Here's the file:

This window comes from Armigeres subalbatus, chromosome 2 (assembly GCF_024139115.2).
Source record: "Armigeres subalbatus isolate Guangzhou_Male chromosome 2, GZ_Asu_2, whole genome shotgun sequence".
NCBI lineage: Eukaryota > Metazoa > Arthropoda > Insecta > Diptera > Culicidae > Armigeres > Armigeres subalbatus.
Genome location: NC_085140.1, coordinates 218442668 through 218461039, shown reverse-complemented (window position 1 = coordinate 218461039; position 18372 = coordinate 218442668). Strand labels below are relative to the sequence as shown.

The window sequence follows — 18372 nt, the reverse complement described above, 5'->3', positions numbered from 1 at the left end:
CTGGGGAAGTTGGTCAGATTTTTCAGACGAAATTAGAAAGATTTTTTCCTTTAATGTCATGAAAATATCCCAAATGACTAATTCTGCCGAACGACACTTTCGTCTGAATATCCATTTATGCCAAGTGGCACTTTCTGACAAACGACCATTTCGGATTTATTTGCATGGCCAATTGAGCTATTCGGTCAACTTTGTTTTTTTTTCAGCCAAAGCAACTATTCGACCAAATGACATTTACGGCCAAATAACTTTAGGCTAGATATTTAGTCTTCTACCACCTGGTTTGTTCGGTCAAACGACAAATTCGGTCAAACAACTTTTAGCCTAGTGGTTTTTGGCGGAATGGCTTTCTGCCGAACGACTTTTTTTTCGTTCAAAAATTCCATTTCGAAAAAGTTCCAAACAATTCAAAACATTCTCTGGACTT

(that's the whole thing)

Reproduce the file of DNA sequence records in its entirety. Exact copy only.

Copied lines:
This window comes from Armigeres subalbatus, chromosome 2 (assembly GCF_024139115.2).
Source record: "Armigeres subalbatus isolate Guangzhou_Male chromosome 2, GZ_Asu_2, whole genome shotgun sequence".
NCBI lineage: Eukaryota > Metazoa > Arthropoda > Insecta > Diptera > Culicidae > Armigeres > Armigeres subalbatus.
Genome location: NC_085140.1, coordinates 218442668 through 218461039, shown reverse-complemented (window position 1 = coordinate 218461039; position 18372 = coordinate 218442668). Strand labels below are relative to the sequence as shown.

The window sequence follows — 18372 nt, the reverse complement described above, 5'->3', positions numbered from 1 at the left end:
CTGGGGAAGTTGGTCAGATTTTTCAGACGAAATTAGAAAGATTTTTTCCTTTAATGTCATGAAAATATCCCAAATGACTAATTCTGCCGAACGACACTTTCGTCTGAATATCCATTTATGCCAAGTGGCACTTTCTGACAAACGACCATTTCGGATTTATTTGCATGGCCAATTGAGCTATTCGGTCAACTTTGTTTTTTTTTCAGCCAAAGCAACTATTCGACCAAATGACATTTACGGCCAAATAACTTTAGGCTAGATATTTAGTCTTCTACCACCTGGTTTGTTCGGTCAAACGACAAATTCGGTCAAACAACTTTTAGCCTAGTGGTTTTTGGCGGAATGGCTTTCTGCCGAACGACTTTTTTTTCGTTCAAAAATTCCATTTCGAAAAAGTTCCAAACAATTCAAAACATTCTCTGGACTT